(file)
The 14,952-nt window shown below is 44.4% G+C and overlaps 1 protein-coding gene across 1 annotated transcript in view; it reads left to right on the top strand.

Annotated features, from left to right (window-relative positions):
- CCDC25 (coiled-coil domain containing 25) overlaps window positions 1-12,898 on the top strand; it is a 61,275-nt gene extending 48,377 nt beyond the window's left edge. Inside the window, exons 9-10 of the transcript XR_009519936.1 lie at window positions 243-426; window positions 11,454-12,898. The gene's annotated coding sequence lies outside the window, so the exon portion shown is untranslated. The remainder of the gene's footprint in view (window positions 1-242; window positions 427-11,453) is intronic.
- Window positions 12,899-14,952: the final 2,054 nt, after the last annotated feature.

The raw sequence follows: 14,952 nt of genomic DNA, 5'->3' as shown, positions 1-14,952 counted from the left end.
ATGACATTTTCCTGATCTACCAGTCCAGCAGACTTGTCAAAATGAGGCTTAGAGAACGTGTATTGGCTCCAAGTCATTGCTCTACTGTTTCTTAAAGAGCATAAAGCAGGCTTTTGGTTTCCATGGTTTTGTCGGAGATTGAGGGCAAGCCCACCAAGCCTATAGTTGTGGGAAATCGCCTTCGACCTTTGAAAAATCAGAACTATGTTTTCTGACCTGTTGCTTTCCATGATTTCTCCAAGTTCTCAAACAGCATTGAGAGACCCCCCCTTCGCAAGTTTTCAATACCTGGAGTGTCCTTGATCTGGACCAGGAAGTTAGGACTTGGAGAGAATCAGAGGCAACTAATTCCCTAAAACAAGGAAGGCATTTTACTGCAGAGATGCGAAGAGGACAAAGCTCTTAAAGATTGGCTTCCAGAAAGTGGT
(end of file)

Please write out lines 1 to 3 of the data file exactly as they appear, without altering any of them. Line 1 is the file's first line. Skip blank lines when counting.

The 14,952-nt window shown below is 44.4% G+C and overlaps 1 protein-coding gene across 1 annotated transcript in view; it reads left to right on the top strand.

Annotated features, from left to right (window-relative positions):
- CCDC25 (coiled-coil domain containing 25) overlaps window positions 1-12,898 on the top strand; it is a 61,275-nt gene extending 48,377 nt beyond the window's left edge. Inside the window, exons 9-10 of the transcript XR_009519936.1 lie at window positions 243-426; window positions 11,454-12,898. The gene's annotated coding sequence lies outside the window, so the exon portion shown is untranslated. The remainder of the gene's footprint in view (window positions 1-242; window positions 427-11,453) is intronic.